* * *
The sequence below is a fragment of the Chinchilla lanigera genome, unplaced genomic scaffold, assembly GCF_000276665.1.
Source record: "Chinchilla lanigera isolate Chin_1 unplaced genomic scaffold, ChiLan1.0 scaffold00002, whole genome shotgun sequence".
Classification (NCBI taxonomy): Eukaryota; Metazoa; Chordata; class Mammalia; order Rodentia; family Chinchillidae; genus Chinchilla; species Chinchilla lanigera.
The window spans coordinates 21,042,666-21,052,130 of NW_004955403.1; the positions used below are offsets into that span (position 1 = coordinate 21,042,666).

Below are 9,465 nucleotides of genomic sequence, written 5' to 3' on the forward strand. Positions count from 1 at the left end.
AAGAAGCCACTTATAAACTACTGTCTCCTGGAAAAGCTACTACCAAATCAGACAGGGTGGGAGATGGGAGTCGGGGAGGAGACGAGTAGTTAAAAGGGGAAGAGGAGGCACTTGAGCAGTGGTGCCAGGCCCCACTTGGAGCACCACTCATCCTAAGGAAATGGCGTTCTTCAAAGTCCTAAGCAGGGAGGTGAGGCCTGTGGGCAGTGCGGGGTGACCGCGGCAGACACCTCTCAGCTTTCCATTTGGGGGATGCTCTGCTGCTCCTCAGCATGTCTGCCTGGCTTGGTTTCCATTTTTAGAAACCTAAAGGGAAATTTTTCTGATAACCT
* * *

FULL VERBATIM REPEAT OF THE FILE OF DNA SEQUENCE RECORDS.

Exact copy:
The sequence below is a fragment of the Chinchilla lanigera genome, unplaced genomic scaffold, assembly GCF_000276665.1.
Source record: "Chinchilla lanigera isolate Chin_1 unplaced genomic scaffold, ChiLan1.0 scaffold00002, whole genome shotgun sequence".
Classification (NCBI taxonomy): Eukaryota; Metazoa; Chordata; class Mammalia; order Rodentia; family Chinchillidae; genus Chinchilla; species Chinchilla lanigera.
The window spans coordinates 21,042,666-21,052,130 of NW_004955403.1; the positions used below are offsets into that span (position 1 = coordinate 21,042,666).

Below are 9,465 nucleotides of genomic sequence, written 5' to 3' on the forward strand. Positions count from 1 at the left end.
AAGAAGCCACTTATAAACTACTGTCTCCTGGAAAAGCTACTACCAAATCAGACAGGGTGGGAGATGGGAGTCGGGGAGGAGACGAGTAGTTAAAAGGGGAAGAGGAGGCACTTGAGCAGTGGTGCCAGGCCCCACTTGGAGCACCACTCATCCTAAGGAAATGGCGTTCTTCAAAGTCCTAAGCAGGGAGGTGAGGCCTGTGGGCAGTGCGGGGTGACCGCGGCAGACACCTCTCAGCTTTCCATTTGGGGGATGCTCTGCTGCTCCTCAGCATGTCTGCCTGGCTTGGTTTCCATTTTTAGAAACCTAAAGGGAAATTTTTCTGATAACCT